The historic and aging Peavey Plaza in downtown Minneapolis will be redesigned rather than demolished as per the terms of an out-of-court agreement approved today by city council and signed by Mayor R.T. Rybak.An announcement released by the Preservation Alliance of Minnesota and the Washington, D.C ... More >>
The dormant Suburban World Theater may become the latest historic Uptown property to follow the Uptown Bar and be converted into retail space.POUR ONE OUT: Uptown Bar demolition photos But unlike the Uptown Bar, the developer who wants to convert Suburban World (it was known as the Granada Theater ... More >>
The controversy over the city of Minneapolis' plan to demolish Peavey Plaza, a 27-year-old park plaza designed by landscape architect M. Paul Friedberg, could end up being resolved in a court room. Two advocacy groups -- The Preservation Alliance of Minnesota and the Washington D.C.-based Cultural ... More >>
The city's appeal to demolish Peavey Plaza in Nicollet Mall was approved by a City Council committee Thursday, meaning the 37-year-old park is one step closer to destruction. Designed in the 1970s by landscape architect M. Paul Friedberg, the city's plan to completely replace Peavey with a slick, n ... More >>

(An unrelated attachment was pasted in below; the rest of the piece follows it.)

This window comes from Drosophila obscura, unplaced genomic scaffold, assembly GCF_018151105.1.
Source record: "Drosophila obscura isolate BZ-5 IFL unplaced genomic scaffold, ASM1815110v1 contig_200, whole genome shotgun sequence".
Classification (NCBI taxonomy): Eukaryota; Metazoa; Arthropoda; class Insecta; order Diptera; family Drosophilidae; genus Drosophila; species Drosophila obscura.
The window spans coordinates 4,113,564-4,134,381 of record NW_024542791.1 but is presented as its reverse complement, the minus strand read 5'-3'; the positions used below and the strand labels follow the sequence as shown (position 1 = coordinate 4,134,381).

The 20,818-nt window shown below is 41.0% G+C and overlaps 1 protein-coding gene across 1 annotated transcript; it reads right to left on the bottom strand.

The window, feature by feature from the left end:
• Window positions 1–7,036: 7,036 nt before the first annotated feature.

The battle over the demolition of Peavey Plaza wages on. Last month, we reported that the Minneapolis Heritage Preservation Commission voted down the city's proposal to demolish the 37-year-old plaza. As many anticipated, the city's public works department has since filed an appeal of the decision ... More >>
The controversial plan to demolish Peavey Plaza was voted down by the Minneapolis Heritage Preservation Commission Tuesday. Peavey, a park plaza located next to Orchestra Hall on Nicollet Avenue, was designed by urban landscape architect M. Paul Friedberg in the 1970s. Though not officially designa ... More >>
When the Shubert inched down Hennepin Avenue a year ago, Minneapolis politicos promised a bright future for the historic theater. They didn't mention stingy legislators, taxpayer bailouts, or the specter of the wrecking ball.
If you could wave your magic wand and make one improvement to the Twin Cities, what would it be?
Taxpayers spent $65,000 to demolish the old Victorian at 1816 15th Ave. S. A buyer wanted to invest at least that much to fix it up. Make sense? You bet, says the Minneapolis Community Development Agency.
Minneapolis's Victorian gems have endured boom times, bad times, and some godawful weather. Now they face their greatest danger yet: government ownership and a new brand of antique "collectors."
A Minneapolis church and city leaders square off over windows